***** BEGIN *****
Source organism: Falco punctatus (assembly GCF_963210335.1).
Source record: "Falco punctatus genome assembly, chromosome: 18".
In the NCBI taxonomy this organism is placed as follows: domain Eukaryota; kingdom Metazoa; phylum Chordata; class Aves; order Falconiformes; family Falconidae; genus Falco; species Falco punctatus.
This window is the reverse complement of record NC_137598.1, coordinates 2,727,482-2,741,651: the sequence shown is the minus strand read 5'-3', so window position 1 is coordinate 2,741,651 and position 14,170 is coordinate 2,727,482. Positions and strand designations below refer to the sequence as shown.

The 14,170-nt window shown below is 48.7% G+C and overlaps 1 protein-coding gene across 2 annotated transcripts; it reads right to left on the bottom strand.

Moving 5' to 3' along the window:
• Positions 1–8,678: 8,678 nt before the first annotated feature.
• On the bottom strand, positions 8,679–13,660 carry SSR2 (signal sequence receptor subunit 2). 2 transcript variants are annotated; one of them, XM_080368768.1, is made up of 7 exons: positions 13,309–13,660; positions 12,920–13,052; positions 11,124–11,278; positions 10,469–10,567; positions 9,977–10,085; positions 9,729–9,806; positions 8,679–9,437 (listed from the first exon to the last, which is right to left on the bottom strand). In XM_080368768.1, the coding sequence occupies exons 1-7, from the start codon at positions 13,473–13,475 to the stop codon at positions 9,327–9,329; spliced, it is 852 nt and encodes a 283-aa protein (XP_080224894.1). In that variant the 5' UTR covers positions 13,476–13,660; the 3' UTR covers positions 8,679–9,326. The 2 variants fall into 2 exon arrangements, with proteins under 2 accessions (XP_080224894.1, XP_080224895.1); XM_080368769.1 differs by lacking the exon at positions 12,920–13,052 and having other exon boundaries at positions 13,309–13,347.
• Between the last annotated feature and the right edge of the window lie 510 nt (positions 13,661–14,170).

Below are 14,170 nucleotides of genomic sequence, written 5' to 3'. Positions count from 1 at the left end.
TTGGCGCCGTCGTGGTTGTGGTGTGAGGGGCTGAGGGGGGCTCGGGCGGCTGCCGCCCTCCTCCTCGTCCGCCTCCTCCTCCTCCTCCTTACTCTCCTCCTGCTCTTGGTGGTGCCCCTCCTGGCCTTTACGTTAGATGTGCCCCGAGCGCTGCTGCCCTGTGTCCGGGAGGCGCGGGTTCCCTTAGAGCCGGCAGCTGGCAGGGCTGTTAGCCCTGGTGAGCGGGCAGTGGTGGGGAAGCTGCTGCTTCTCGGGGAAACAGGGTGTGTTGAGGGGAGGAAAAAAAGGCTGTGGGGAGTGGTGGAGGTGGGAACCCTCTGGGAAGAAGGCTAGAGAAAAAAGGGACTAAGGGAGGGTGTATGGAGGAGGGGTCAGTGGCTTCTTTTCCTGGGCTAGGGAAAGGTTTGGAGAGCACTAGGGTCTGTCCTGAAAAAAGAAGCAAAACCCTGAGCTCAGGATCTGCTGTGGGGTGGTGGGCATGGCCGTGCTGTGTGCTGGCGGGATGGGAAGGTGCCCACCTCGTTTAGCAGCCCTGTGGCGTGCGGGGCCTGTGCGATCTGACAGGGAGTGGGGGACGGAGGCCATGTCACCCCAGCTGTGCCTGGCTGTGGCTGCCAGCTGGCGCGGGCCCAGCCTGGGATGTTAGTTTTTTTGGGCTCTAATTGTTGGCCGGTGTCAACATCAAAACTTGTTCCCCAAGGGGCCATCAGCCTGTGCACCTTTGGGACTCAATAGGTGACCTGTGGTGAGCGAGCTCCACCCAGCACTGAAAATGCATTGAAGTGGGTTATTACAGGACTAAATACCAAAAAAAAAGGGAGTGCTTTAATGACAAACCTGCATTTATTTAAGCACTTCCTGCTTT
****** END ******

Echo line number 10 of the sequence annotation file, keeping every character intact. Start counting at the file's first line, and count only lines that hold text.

Below are 14,170 nucleotides of genomic sequence, written 5' to 3'. Positions count from 1 at the left end.